Westphalian sovereignty(Redirected from State sovereignty)
Westphalian sovereignty, or state sovereignty, is the principle of international law that each nation-state has exclusive sovereignty over its territory. External powers should not interfere in another country's domestic affairs. Each state, no matter how large or small, has equal rights to sovereignty. The principle underlies the modern international system of sovereign states. The United Nations Charter states that "nothing should authorise intervention in matters essentially within the domestic jurisdiction of any state."
The concept has been traced back to the Peace of Westphalia (1648), which ended the Thirty Years' War. The principle of non-interference was further developed in the 18th century. The Westphalian system reached its peak in the 19th and 20th centuries, as nation-states consolidated and European colonies gained their independence. After the end of the Cold War, the United States and Western Europe began talking of a post-Westphalian order in which countries could interfere against human rights abuses in other countries. However, China and Russia have used their United Nations Security Council veto power to block American challenges to state sovereignty.
The Peace of Westphalia is important in modern international relations theory, and is often defined as the beginning of the international system with which the discipline deals. However, recent scholarship suggests that the Westphalian treaties actually had little to do with the principles—i.e., sovereignty, non-intervention, and the legal equality of states—with which they are often associated. For example, Osiander writes that "[t]he treaties confirm neither [France's or Sweden's] "sovereignty" nor anybody else's; least of all do they contain anything about sovereignty as a principle."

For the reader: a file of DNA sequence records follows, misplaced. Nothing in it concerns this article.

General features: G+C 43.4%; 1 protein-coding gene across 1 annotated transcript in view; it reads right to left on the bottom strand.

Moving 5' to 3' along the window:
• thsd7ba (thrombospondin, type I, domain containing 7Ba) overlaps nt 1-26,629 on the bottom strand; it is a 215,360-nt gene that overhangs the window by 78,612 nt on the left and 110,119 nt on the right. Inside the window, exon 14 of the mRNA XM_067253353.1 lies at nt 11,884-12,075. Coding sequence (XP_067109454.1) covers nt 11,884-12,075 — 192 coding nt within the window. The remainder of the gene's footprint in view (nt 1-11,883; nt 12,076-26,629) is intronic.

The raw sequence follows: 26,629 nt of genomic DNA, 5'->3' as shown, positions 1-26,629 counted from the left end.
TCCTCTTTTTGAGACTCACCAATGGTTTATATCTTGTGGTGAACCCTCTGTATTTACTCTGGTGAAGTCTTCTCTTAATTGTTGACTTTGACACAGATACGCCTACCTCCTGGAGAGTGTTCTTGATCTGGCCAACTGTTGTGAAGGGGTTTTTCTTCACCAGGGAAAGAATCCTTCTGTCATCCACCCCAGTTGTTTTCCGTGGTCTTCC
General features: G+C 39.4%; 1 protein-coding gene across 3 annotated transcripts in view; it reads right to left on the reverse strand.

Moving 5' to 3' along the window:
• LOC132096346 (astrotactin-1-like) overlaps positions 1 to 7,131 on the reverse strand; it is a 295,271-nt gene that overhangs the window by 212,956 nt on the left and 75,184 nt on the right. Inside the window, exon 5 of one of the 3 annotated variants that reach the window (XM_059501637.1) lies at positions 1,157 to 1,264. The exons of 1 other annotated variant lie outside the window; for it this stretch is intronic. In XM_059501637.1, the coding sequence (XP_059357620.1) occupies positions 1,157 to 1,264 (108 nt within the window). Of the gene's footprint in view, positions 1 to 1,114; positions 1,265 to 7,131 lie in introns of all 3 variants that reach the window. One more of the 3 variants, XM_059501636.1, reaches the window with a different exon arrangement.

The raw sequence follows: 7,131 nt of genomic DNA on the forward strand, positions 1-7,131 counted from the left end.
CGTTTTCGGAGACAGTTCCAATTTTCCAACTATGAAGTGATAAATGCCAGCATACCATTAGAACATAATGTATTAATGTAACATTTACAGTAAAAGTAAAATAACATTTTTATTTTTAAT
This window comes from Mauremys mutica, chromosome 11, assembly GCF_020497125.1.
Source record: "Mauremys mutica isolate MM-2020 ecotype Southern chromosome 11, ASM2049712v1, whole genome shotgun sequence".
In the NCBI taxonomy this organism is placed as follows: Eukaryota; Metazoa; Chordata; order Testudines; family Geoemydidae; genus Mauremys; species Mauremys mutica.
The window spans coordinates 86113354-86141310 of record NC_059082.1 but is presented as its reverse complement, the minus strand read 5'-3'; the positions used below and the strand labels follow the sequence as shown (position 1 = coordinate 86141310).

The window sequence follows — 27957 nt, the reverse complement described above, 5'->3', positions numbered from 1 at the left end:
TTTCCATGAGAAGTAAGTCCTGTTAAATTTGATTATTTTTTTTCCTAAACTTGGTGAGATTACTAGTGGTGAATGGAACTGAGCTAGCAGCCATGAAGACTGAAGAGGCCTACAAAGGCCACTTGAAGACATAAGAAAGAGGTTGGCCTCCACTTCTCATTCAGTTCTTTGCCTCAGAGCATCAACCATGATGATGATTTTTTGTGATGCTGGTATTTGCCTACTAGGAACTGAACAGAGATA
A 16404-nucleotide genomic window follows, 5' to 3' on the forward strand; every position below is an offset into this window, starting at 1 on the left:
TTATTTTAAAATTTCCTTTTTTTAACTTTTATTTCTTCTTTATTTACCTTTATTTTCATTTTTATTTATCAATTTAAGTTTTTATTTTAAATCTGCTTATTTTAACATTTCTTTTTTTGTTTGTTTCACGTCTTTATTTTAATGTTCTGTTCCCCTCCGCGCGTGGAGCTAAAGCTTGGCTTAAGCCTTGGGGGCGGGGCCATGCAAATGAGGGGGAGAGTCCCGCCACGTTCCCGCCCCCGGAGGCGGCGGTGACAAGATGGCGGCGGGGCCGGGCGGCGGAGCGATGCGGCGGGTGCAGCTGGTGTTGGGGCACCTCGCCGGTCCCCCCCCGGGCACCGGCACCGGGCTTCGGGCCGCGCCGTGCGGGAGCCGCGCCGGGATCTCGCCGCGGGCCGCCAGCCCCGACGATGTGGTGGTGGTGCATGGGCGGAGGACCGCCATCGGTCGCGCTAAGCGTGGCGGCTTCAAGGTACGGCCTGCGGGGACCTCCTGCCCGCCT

Nonetheless, "Westphalian sovereignty" continues to be used as a shorthand for some of the basic legal principles underlying the modern state system. The applicability and relevance of these principles have been questioned from the mid-20th century onward from a variety of viewpoints. Much of the debate has turned on the ideas of internationalism and globalization which, in various interpretations, appear to conflict with Westphalian sovereignty.
The origins of Westphalian sovereignty have been traced in the scholarly literature to the Peace of Westphalia (1648). The peace treaties put an end to the Thirty Years' War, a war of religion that devastated Germany and killed 30% of its population. Since neither the Catholics nor the Protestants had won a clear victory, the peace settlement established a status quo order in which states would refrain from interfering in each other's religious practices. The principle of non-interference in other domestic affairs was laid out in the mid-18th century by Swiss jurist Emer de Vattel.
States became the primary institutional agents in an interstate system of relations. The Peace of Westphalia is said to have ended attempts to impose supranational authority on European states. The "Westphalian" doctrine of states as independent agents was bolstered by the rise in 19th century thought of nationalism, under which legitimate states were assumed to correspond to nations—groups of people united by language and culture.
The Westphalian system reached its peak in the late 19th century. Although practical considerations still led powerful states to seek to influence the affairs of others, forcible intervention by one country in the domestic affairs of another was less frequent between 1850 and 1900 than in most previous and subsequent periods.[dubious ]
Challenges to WestphaliaEdit
After the end of the Cold War, the imperative of globalization and interdependence led to international integration, and, arguably, the erosion of Westphalian sovereignty. Much of the literature was primarily concerned with criticizing realist models of international politics in which the notion of the state as a unitary agent is taken as axiomatic.
In 1998, at a Symposium on the Continuing Political Relevance of the Peace of Westphalia, NATO Secretary-General Javier Solana said that "humanity and democracy [were] two principles essentially irrelevant to the original Westphalian order" and levied a criticism that "the Westphalian system had its limits. For one, the principle of sovereignty it relied on also produced the basis for rivalry, not community of states; exclusion, not integration."